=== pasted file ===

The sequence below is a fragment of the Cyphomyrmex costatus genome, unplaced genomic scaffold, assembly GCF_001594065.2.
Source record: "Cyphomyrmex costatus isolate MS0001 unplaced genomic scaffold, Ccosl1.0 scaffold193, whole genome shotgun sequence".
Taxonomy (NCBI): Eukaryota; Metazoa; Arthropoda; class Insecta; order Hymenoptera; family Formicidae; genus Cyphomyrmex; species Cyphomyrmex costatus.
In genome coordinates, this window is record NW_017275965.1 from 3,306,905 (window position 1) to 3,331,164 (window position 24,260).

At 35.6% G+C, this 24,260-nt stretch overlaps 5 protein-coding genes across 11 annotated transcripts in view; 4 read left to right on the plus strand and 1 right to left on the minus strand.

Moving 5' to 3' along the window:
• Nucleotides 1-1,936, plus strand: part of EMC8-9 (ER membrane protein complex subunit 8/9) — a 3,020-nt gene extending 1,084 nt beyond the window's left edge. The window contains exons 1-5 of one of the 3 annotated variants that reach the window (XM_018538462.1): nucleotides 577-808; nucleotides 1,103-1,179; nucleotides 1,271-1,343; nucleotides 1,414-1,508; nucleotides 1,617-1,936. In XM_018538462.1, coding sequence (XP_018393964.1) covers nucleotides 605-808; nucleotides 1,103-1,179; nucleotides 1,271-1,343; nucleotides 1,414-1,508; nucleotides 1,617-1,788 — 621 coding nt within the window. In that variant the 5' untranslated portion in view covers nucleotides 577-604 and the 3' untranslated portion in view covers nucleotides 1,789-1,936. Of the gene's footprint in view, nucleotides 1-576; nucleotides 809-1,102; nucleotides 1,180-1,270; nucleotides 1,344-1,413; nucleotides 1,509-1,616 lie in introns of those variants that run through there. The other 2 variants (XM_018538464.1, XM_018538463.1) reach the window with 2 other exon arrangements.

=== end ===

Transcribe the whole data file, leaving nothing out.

The sequence below is a fragment of the Cyphomyrmex costatus genome, unplaced genomic scaffold, assembly GCF_001594065.2.
Source record: "Cyphomyrmex costatus isolate MS0001 unplaced genomic scaffold, Ccosl1.0 scaffold193, whole genome shotgun sequence".
Taxonomy (NCBI): Eukaryota; Metazoa; Arthropoda; class Insecta; order Hymenoptera; family Formicidae; genus Cyphomyrmex; species Cyphomyrmex costatus.
In genome coordinates, this window is record NW_017275965.1 from 3,306,905 (window position 1) to 3,331,164 (window position 24,260).

At 35.6% G+C, this 24,260-nt stretch overlaps 5 protein-coding genes across 11 annotated transcripts in view; 4 read left to right on the plus strand and 1 right to left on the minus strand.

Moving 5' to 3' along the window:
• Nucleotides 1-1,936, plus strand: part of EMC8-9 (ER membrane protein complex subunit 8/9) — a 3,020-nt gene extending 1,084 nt beyond the window's left edge. The window contains exons 1-5 of one of the 3 annotated variants that reach the window (XM_018538462.1): nucleotides 577-808; nucleotides 1,103-1,179; nucleotides 1,271-1,343; nucleotides 1,414-1,508; nucleotides 1,617-1,936. In XM_018538462.1, coding sequence (XP_018393964.1) covers nucleotides 605-808; nucleotides 1,103-1,179; nucleotides 1,271-1,343; nucleotides 1,414-1,508; nucleotides 1,617-1,788 — 621 coding nt within the window. In that variant the 5' untranslated portion in view covers nucleotides 577-604 and the 3' untranslated portion in view covers nucleotides 1,789-1,936. Of the gene's footprint in view, nucleotides 1-576; nucleotides 809-1,102; nucleotides 1,180-1,270; nucleotides 1,344-1,413; nucleotides 1,509-1,616 lie in introns of those variants that run through there. The other 2 variants (XM_018538464.1, XM_018538463.1) reach the window with 2 other exon arrangements.